Closing out the month of May, Microsoft gave everyone an early present by putting up the final preview version of Windows 8, the Windows 8 Release Preview. Originally expected in the first week of June (i.e. next week), this is a hair earlier than expected and get the OS preview out just in time to show off at Computex and E3 next week.

Traditionally as Microsoft moves farther along with their OS builds their focus changes from adding new features to refining those features and bug hunting, and the Windows 8 Release Preview is no different. Most of the functionality we saw in the Consumer Preview remains untouched – including Metro and most of the ways to interact with it – so if you’re familiar with the Consumer Preview then you’ll be right at home with the Release Preview. What remains is Microsoft’s final feature development efforts as that begins to wind down, which means a smaller number of new features for the Release Preview alongside a more comprehensive shakedown of the OS.

We won’t reiterate all the new features of the Release Preview (this is what MS’s blog is for), but we’ll quickly touch upon the major ones. Multiple monitor users who found themselves frustrated with how the Consumer Preview didn’t even try to meaningfully handle multiple monitors will be happy to see that Microsoft has finally tackled multiple monitors and implemented proper control interfaces for multiple monitors, though like everything else about the Windows UI it’s distinctly different from Windows 7. Meanwhile laptop users will be releved to find that Microsoft has finally implemented support for trackpad gestures (à la Mac OS X) for multi-touch trackpads that are supported. And everyone will be happy to see that Microsoft has fully implemented the new and  greatly improved Check Disk utility, which can now avoid having to take a filesystem down to do most verification operations.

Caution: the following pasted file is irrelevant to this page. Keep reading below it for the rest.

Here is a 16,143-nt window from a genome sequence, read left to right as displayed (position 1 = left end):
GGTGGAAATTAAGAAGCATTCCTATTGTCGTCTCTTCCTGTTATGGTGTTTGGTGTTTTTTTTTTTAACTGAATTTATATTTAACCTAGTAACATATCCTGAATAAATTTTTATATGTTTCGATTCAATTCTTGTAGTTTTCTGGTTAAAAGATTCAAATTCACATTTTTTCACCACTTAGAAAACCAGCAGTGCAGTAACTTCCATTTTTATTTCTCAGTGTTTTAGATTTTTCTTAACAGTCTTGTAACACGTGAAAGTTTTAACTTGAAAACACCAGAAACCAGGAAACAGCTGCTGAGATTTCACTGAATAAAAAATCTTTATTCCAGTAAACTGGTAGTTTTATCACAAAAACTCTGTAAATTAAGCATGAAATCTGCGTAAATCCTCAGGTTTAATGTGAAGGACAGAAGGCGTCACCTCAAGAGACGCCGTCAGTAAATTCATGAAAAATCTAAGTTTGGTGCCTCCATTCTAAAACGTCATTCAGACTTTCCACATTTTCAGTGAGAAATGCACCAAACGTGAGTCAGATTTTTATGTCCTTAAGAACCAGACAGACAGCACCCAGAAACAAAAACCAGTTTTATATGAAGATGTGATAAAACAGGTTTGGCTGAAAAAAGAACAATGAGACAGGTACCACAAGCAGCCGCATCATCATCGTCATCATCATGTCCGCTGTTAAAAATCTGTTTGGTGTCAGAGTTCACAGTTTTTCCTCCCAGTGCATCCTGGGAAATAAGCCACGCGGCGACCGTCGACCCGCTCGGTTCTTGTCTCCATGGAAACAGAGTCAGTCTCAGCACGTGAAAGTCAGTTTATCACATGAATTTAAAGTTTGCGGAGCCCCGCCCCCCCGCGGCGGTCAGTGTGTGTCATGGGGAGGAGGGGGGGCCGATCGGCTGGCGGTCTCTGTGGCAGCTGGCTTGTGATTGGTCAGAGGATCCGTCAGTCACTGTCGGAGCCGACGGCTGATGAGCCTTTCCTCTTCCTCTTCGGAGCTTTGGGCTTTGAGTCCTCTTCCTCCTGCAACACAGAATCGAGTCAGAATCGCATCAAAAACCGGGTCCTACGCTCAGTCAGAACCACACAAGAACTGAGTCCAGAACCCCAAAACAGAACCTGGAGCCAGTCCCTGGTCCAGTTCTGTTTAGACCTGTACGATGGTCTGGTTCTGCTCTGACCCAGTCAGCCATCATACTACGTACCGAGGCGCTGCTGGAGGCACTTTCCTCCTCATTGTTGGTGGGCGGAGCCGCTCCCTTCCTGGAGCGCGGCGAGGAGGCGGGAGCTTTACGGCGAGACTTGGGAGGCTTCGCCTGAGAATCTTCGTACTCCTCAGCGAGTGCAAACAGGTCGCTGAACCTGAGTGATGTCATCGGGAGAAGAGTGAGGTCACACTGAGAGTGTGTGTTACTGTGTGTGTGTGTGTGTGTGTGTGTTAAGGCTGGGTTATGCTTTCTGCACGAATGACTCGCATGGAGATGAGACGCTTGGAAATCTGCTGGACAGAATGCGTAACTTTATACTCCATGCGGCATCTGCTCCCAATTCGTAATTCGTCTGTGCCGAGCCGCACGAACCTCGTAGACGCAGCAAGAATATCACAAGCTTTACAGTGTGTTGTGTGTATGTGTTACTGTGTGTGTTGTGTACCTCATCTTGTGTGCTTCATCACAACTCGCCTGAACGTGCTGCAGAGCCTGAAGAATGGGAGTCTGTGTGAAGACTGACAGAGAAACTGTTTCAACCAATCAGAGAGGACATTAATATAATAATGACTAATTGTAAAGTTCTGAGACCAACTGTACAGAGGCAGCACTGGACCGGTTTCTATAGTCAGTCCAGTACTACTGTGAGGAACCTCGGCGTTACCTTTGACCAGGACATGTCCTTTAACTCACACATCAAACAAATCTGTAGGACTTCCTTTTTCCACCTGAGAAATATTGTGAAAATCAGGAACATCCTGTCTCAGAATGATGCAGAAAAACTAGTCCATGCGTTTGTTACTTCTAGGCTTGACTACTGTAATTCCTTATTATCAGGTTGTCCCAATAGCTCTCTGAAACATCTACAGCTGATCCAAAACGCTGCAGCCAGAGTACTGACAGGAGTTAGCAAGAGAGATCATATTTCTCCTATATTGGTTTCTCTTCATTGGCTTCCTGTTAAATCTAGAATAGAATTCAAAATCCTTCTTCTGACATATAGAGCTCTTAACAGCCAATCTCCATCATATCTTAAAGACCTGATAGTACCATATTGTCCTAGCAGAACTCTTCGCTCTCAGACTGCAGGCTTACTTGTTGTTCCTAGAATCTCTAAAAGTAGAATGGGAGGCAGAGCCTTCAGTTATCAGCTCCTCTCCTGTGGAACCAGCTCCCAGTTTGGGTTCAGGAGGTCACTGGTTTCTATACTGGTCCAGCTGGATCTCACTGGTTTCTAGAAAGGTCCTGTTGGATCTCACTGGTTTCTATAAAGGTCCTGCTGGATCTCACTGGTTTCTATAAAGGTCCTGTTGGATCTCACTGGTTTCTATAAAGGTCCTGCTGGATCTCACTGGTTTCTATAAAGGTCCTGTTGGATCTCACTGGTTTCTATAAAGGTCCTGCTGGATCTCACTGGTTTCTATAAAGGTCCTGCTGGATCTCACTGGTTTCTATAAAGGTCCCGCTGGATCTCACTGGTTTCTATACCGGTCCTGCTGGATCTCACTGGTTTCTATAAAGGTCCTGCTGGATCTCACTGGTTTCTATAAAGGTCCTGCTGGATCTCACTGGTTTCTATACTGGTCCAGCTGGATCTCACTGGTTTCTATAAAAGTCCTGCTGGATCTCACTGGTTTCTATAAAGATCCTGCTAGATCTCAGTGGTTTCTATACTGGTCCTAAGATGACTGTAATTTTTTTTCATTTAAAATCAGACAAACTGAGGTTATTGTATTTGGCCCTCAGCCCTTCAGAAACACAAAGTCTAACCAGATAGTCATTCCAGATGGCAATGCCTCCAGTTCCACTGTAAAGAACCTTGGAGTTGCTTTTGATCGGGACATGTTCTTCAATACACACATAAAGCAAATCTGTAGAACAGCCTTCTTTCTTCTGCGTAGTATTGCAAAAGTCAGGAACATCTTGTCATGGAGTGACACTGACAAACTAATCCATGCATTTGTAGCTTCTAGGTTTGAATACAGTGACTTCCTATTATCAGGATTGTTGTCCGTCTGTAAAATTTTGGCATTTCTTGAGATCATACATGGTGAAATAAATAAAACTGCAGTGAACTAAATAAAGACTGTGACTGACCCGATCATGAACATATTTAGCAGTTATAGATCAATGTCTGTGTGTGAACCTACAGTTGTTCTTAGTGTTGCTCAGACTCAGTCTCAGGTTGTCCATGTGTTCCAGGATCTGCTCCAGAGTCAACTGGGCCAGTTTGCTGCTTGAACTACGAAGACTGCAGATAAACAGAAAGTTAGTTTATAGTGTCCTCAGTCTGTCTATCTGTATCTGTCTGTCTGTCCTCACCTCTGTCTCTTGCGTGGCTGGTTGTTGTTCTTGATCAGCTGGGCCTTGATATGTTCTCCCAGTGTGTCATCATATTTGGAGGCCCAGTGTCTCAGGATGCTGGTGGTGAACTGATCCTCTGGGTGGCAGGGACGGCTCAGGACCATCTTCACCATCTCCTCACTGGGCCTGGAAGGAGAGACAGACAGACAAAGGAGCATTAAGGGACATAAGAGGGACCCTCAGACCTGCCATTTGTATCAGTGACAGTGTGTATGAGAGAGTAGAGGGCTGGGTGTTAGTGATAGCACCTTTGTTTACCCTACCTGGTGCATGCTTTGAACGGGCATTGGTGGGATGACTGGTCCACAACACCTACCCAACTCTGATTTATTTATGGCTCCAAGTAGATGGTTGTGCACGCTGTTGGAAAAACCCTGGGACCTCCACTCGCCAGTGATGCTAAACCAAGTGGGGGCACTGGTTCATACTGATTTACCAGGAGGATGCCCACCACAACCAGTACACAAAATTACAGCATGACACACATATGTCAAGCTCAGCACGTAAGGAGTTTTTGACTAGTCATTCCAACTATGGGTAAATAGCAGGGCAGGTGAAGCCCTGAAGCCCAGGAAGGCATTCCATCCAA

As for the application side of things, Microsoft has continued to work on their default Metro applications, which were in an early state in the Consumer Preview. In surrender to sites that can’t/won’t drop Flash, IE10 now integrates Adobe’s Flash Player for use with pre-approved sites, in a process that sidesteps the fact that IE10M doesn’t allow plugins.  Elsewhere the Mail, Video, Messenger, and Photos applications have all been overhauled, and News and Sports applications have been added.

The only known feature addition you won’t find in the current Release Preview is the new desktop UI. The Release Preview still uses Aero Glass, however MS has announced that for the release version of Windows 8 they will be switching to an unnamed, lightweight UI that does away with the glassy features of Aero in favor of something closer to a very flat version of Microsoft Office 2010. The only other features not currently exposed in the Release Preview are a few Pro features, such as Windows Media Center, which is remaining unchanged anyhow.


The New Unreleased Windows 8 Desktop UI

Wrapping things up, as is customary Microsoft is offering a Windows upgrade program to new computer buyers  in order to keep computer sales from grinding to a halt ahead of Windows 8’s launch later this year. New computers purchased from Microsoft’s partners after June 2nd will be able to upgrade to Windows 8 Pro for $15. This is a slight deviation from the past, as previously Microsoft would offer a straight upgrade (e.g. Home Prem to Home Prem) for free. Instead every computer buyer is getting Windows 8 Pro, but they also have to pay $15 for it. Compared to the retail price of an upgrade this is cheap, however it’ll be interesting to see how buyers react since there’s a big philosophical difference between free and not-free regardless of the price.